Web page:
Session state and session cookies best practices

Best practices for the session state:

  • Change the default session ID name. In ASP.NET, the default name is ASP.NET_SessionId. This immediately gives away that the application is ASP.NET and that that cookie contains the session ID value
  • Make sure the length of the session ID is long enough to prevent brute force attacks. Recommended length is 128 bits
  • Make sure to create the session ID in a completely random way. This ensures that attackers can’t guess the session ID by using predictability analysis
  • Ensure that the session ID does not contain any additional sensitive data. The data should be a random string of characters with no meaning
  • HTTPS should be used for all session based applications handling sensitive data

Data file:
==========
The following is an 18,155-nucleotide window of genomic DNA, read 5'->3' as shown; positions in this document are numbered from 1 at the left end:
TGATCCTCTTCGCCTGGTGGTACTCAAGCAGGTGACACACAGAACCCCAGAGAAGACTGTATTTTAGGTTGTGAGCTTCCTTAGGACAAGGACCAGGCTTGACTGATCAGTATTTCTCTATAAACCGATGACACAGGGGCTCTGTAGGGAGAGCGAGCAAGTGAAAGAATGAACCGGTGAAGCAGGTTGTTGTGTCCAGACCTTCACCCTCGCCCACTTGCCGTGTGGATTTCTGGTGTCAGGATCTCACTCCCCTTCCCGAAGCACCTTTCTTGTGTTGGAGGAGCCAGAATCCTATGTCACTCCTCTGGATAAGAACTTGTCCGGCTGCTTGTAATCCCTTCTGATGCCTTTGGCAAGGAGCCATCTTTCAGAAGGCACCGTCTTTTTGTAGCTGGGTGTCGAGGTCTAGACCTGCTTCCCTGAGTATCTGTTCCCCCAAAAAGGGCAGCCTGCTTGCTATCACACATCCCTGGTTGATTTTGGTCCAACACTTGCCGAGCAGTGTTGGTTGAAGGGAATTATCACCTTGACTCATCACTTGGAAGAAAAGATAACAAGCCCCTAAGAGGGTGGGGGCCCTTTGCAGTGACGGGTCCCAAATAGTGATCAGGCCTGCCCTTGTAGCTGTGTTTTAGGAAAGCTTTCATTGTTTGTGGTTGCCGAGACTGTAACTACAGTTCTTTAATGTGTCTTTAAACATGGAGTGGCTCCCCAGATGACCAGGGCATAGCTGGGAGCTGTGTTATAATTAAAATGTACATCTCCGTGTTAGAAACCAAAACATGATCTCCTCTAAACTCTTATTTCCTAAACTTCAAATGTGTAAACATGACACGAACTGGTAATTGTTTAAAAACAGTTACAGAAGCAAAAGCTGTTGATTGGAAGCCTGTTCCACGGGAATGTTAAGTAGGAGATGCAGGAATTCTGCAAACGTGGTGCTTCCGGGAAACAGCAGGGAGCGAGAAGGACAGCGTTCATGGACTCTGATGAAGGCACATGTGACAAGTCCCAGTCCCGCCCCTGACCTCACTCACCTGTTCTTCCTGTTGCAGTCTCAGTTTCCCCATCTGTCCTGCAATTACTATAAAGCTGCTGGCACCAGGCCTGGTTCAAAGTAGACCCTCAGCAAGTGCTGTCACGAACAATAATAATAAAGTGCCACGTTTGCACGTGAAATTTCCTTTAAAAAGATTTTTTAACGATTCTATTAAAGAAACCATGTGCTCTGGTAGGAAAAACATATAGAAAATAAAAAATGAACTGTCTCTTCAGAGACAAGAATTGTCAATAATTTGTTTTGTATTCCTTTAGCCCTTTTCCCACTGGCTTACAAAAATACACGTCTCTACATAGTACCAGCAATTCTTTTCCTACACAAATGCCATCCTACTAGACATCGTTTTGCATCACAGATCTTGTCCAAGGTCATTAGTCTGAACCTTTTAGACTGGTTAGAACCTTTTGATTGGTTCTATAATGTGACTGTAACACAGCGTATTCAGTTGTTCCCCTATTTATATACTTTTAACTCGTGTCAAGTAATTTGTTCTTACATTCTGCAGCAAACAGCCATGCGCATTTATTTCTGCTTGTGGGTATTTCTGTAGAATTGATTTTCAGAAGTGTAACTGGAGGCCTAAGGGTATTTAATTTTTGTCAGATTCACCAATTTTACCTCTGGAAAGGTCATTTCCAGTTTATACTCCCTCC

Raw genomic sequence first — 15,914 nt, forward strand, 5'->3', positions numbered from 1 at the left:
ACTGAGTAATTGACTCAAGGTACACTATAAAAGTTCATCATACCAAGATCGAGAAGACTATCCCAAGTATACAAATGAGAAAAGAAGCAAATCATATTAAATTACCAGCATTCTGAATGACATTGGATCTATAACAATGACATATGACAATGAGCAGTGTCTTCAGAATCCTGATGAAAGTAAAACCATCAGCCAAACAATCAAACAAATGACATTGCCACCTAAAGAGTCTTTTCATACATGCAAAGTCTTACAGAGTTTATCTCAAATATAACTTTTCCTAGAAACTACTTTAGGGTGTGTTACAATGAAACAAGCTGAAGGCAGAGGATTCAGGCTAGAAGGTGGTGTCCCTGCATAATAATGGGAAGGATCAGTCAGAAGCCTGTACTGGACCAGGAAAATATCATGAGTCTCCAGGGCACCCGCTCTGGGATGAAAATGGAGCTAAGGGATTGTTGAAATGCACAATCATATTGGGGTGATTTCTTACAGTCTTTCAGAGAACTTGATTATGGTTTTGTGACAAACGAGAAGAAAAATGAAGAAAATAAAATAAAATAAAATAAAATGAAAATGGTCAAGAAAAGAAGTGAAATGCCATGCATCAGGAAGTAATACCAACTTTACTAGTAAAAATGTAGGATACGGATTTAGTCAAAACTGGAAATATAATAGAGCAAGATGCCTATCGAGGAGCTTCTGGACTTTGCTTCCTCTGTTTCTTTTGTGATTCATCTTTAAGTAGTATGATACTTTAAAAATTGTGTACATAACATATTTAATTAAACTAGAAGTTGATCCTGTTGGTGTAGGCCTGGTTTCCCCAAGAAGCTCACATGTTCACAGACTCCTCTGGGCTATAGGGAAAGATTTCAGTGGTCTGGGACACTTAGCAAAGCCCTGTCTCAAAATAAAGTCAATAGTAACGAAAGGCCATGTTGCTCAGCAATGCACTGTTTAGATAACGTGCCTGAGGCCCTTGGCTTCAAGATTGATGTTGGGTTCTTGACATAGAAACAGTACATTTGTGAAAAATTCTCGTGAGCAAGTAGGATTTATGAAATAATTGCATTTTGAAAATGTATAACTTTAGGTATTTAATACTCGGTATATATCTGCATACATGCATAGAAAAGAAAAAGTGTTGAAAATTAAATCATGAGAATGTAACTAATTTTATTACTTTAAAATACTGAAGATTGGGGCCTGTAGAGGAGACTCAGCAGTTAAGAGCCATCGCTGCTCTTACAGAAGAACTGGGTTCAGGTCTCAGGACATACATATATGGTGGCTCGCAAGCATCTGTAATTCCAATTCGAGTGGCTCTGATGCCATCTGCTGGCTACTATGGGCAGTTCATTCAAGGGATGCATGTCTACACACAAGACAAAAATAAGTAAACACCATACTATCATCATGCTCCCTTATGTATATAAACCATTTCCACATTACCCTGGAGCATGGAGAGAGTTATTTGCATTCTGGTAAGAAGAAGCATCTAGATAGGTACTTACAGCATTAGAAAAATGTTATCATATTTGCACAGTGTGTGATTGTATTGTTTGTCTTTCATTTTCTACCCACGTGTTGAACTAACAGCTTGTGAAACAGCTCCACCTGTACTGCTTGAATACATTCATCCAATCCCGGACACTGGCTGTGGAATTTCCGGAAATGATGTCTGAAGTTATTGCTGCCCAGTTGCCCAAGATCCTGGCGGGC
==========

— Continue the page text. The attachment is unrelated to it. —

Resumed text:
• Session cookies should be created with the Secure and HttpOnly attributes
  • Prevent concurrent sessions where possible
  • Destroy sessions upon timeout, logoff, browser close or log-in from a separate location


Best practices for the session cookies:

  • Do not store any critical information in cookies. For example, do not store a user’s password in a cookie. As a rule, do not keep anything in a cookie that can compromise your application. Instead, keep a reference in the cookie to a location on the server where the data is
  • Set expiration dates on cookies to the shortest practical time. Avoid using permanent cookies
  • Consider encrypting information in cookies
  • Consider setting the Secure and HttpOnly properties on the cookie to true

Here are a few examples of implementing best practices for cookies:

Web.config file:

    <sessionState regenerateExpiredSessionId="false" cookieless="UseCookies" cookieName="id" />

Code-behind file:

Response.Cookies.Add(new HttpCookie("id", ""));
Response.Cookies["id"].HttpOnly = true;
Response.Cookies["id"].Secure = Convert.ToBoolean(ConfigurationManager.AppSettings["SecureCookie"]);




Feel free to share:)